SEC. 7. Stay Order. –
(b) staying enforcement of all claims, whether for money or otherwise and whether such enforcement is by court action or otherwise, against the debtor, its guarantors and persons not solidarily liable with the debtor; provided, that the stay order shall not cover claims against letters of credit and similar security arrangements issued by a third party to secure the payment of the debtor's obligations; provided, further, that the stay order shall not cover foreclosure by a creditor of property not belonging to a debtor under corporate rehabilitation; provided, however, that where the owner of such property sought to be foreclosed is also a guarantor or one who is not solidarily liable, said owner shall be entitled to the benefit of excussion as such guarantor.25 (Emphasis supplied)
From the foregoing, we therefore hold that foreclosure proceedings over the properties in question are not suspended by the trial court’s issuance of the Stay Order.
Furthermore, even assuming that the properties in question fall under the ambit of the Stay Order, the issuance thereof should not affect the execution of the Certificate of Sale.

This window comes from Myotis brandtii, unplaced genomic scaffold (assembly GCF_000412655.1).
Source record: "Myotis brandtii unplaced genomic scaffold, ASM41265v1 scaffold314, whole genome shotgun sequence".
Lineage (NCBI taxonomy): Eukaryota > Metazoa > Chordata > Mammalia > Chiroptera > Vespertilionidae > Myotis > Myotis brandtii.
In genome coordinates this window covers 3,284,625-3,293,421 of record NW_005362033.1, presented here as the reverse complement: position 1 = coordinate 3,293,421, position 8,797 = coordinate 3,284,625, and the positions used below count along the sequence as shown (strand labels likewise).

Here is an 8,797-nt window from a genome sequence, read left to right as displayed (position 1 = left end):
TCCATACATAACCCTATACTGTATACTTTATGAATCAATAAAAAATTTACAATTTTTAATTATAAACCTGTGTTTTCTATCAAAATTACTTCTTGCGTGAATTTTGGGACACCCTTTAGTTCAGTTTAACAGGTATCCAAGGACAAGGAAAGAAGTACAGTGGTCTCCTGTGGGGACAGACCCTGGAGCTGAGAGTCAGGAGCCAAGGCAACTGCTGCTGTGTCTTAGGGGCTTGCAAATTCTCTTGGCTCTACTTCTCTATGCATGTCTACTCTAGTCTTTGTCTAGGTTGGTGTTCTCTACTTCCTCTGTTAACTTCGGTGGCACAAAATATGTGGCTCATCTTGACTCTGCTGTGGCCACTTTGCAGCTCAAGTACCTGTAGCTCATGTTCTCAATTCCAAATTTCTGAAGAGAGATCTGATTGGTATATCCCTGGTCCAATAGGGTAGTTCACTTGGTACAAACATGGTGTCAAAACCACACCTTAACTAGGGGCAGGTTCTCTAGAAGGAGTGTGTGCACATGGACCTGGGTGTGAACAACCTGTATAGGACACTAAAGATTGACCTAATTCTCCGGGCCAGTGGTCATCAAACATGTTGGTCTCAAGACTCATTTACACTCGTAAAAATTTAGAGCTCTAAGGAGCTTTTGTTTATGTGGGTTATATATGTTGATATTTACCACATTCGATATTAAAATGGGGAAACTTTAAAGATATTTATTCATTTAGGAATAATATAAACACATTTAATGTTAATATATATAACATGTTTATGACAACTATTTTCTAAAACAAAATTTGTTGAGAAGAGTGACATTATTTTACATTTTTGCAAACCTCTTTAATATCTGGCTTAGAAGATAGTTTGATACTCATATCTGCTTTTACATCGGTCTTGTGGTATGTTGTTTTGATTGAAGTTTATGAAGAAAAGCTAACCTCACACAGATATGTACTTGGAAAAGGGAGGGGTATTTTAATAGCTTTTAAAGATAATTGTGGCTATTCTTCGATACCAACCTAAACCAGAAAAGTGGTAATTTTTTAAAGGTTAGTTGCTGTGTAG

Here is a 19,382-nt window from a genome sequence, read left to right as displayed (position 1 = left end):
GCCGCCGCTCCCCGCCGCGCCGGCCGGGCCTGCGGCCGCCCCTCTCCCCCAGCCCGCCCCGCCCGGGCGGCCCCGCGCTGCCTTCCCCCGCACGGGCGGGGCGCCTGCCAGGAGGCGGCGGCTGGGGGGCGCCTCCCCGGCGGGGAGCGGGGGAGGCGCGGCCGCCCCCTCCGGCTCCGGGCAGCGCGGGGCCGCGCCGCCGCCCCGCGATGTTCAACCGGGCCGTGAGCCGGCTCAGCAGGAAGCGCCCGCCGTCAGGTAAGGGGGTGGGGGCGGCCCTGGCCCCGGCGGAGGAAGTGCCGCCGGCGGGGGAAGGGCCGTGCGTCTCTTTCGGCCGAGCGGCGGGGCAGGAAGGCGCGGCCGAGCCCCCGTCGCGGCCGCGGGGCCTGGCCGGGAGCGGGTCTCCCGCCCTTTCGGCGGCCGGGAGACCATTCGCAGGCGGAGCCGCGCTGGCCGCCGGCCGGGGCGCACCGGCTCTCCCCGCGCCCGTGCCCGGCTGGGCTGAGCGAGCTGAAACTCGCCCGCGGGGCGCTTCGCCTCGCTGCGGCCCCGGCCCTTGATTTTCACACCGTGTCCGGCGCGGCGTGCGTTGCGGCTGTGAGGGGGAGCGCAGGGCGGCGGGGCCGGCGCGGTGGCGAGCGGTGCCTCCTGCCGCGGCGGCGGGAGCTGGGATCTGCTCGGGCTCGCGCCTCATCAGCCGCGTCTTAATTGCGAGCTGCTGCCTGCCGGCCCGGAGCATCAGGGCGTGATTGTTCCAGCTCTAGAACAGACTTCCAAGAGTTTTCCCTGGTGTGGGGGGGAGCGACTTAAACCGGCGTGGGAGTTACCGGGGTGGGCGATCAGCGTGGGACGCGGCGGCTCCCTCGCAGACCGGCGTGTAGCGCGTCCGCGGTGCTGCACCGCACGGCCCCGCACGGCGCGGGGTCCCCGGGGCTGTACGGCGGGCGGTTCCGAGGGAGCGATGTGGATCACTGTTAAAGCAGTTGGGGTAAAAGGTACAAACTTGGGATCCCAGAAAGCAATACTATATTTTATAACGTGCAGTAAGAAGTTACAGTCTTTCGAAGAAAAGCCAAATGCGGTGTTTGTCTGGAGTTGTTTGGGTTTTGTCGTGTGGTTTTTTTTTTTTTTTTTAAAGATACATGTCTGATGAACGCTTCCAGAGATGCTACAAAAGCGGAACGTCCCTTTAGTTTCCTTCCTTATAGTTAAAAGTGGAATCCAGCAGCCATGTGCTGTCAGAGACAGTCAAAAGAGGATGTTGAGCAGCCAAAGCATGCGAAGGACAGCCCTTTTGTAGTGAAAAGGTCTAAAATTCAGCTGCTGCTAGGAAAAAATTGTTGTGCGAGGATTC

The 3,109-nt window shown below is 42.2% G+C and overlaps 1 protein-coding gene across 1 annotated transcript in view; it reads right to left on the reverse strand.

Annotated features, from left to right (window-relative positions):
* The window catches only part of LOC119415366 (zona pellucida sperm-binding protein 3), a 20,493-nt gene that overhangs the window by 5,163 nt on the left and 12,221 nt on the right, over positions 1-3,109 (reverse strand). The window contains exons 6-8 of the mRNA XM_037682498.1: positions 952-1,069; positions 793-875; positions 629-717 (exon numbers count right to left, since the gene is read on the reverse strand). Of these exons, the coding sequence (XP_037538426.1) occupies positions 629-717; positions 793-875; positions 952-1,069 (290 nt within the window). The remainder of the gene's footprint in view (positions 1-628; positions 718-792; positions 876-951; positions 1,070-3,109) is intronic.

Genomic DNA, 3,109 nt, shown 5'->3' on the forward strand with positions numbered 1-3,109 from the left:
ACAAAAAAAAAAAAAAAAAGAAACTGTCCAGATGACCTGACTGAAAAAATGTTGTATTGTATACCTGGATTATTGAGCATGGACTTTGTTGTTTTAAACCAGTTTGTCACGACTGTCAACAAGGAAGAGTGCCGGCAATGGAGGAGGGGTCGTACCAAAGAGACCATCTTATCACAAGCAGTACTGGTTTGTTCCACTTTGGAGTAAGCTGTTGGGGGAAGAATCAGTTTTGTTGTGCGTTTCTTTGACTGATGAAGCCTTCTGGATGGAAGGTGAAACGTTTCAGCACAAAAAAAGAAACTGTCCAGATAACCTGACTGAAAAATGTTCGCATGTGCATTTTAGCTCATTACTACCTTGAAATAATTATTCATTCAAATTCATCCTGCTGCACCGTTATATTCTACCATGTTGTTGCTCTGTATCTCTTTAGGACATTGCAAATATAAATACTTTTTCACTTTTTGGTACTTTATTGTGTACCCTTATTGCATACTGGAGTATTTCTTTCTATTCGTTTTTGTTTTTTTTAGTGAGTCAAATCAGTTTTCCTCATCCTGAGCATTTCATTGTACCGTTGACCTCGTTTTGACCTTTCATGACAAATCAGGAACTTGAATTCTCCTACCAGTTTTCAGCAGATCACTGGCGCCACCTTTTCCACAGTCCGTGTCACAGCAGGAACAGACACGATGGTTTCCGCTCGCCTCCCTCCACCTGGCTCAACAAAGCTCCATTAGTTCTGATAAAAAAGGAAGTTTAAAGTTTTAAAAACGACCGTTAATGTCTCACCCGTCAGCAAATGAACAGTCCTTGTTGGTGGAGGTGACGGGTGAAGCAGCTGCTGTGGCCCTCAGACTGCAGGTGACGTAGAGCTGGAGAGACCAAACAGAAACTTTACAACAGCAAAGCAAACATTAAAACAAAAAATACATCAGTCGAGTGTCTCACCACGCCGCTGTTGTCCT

In Rizal Commercial Banking Corporation v. Intermediate Appellate Court and BF Homes, Inc.,26 the debtor corporation filed a Petition for Rehabilitation and Declaration of Suspension of Payments before the Securities and Exchange Commission (SEC). Prior to the SEC’s appointment of a management committee and during the pendency of the case, the mortgagee-bank foreclosed on the real estate mortgage over some of the corporation’s mortgaged properties. An auction sale was conducted, and the mortgagee-bank emerged as the highest bidder. However, because of the pendency of the rehabilitation case before the SEC, the Sheriff withheld the delivery of the Certificate of Sale. Ruling on the validity of the foreclosure proceedings, we held that the conduct of the foreclosure sale was valid, because it was carried out prior to the issuance of the SEC’s order appointing a management committee. We held that the appointment of a management committee, rehabilitation receiver, board or body pursuant to Presidential Decree No. 902-A is the operative act that suspends all actions or claims against a distressed corporation.